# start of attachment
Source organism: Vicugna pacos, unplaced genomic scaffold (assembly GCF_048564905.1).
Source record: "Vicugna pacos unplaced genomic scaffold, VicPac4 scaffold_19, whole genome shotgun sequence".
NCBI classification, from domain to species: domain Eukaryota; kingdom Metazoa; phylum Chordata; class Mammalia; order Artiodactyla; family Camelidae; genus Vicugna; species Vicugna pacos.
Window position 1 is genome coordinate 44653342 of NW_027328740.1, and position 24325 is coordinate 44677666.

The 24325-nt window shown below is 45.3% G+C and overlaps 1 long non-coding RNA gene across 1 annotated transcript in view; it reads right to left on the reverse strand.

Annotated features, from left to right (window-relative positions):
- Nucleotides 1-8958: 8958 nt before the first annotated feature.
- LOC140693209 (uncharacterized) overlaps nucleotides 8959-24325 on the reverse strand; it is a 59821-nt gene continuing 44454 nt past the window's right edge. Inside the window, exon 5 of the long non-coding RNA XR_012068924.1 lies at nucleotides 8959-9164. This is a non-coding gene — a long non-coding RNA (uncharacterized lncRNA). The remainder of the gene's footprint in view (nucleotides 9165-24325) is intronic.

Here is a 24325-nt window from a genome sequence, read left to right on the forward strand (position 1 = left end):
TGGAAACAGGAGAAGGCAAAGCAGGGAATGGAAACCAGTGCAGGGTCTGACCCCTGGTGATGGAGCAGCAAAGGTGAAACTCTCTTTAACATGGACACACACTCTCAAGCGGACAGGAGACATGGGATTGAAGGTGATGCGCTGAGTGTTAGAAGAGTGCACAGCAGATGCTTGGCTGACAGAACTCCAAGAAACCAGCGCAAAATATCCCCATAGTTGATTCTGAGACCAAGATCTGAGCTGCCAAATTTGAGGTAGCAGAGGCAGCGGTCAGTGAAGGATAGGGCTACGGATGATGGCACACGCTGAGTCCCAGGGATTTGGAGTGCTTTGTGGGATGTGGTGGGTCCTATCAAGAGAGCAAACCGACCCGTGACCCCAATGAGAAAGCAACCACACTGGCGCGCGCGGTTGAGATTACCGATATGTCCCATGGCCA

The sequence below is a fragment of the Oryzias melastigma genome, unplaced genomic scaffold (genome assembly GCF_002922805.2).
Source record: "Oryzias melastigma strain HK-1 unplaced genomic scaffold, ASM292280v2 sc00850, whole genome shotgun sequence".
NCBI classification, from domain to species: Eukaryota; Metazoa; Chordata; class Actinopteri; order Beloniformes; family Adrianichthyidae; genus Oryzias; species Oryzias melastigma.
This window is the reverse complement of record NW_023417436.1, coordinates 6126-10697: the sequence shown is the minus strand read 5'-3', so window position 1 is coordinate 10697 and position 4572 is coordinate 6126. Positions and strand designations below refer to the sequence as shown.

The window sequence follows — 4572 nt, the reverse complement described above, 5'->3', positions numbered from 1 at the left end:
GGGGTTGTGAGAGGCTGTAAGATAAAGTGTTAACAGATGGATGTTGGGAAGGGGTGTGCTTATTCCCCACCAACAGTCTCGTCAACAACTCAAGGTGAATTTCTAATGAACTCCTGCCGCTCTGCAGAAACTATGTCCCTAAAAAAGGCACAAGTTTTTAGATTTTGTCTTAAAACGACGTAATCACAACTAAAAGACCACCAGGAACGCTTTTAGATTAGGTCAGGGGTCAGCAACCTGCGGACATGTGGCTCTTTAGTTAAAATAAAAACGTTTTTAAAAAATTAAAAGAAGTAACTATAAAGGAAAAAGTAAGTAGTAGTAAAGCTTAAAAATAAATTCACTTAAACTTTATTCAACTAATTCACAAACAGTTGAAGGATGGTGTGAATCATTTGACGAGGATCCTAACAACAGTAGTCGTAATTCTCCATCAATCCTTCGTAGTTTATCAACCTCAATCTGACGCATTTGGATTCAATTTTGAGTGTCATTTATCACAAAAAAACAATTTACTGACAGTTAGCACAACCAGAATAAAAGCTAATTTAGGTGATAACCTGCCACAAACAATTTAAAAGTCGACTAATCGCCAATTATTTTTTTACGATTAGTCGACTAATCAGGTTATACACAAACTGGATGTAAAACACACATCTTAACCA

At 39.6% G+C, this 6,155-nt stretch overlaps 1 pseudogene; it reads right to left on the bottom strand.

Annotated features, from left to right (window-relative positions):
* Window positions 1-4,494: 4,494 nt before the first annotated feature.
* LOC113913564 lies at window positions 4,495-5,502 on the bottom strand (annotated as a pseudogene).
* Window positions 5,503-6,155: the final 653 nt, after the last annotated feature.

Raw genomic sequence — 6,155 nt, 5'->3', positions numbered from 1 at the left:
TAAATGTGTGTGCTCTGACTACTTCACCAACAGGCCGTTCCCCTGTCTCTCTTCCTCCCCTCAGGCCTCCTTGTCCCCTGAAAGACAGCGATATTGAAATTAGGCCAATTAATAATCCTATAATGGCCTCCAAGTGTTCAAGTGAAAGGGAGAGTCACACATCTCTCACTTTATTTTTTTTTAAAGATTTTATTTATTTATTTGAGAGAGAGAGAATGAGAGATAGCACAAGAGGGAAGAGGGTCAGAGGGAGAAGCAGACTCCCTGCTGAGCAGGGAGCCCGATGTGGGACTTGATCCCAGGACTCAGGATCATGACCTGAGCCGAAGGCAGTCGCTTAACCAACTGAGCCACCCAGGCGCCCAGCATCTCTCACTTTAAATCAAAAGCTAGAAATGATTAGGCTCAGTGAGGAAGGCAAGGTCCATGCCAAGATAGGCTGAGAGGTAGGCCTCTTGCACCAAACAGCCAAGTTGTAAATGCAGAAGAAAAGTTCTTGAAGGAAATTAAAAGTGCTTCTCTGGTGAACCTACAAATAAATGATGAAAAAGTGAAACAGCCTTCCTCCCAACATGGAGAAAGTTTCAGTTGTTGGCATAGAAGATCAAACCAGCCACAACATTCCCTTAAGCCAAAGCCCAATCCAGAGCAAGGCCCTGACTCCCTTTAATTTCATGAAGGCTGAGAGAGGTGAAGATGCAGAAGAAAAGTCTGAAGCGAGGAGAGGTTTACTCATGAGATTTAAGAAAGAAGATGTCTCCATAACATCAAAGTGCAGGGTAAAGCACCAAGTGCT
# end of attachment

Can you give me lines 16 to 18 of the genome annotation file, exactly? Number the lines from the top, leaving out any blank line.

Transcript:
GGGGTTGTGAGAGGCTGTAAGATAAAGTGTTAACAGATGGATGTTGGGAAGGGGTGTGCTTATTCCCCACCAACAGTCTCGTCAACAACTCAAGGTGAATTTCTAATGAACTCCTGCCGCTCTGCAGAAACTATGTCCCTAAAAAAGGCACAAGTTTTTAGATTTTGTCTTAAAACGACGTAATCACAACTAAAAGACCACCAGGAACGCTTTTAGATTAGGTCAGGGGTCAGCAACCTGCGGACATGTGGCTCTTTAGTTAAAATAAAAACGTTTTTAAAAAATTAAAAGAAGTAACTATAAAGGAAAAAGTAAGTAGTAGTAAAGCTTAAAAATAAATTCACTTAAACTTTATTCAACTAATTCACAAACAGTTGAAGGATGGTGTGAATCATTTGACGAGGATCCTAACAACAGTAGTCGTAATTCTCCATCAATCCTTCGTAGTTTATCAACCTCAATCTGACGCATTTGGATTCAATTTTGAGTGTCATTTATCACAAAAAAACAATTTACTGACAGTTAGCACAACCAGAATAAAAGCTAATTTAGGTGATAACCTGCCACAAACAATTTAAAAGTCGACTAATCGCCAATTATTTTTTTACGATTAGTCGACTAATCAGGTTATACACAAACTGGATGTAAAACACACATCTTAACCA

At 39.6% G+C, this 6,155-nt stretch overlaps 1 pseudogene; it reads right to left on the bottom strand.

Annotated features, from left to right (window-relative positions):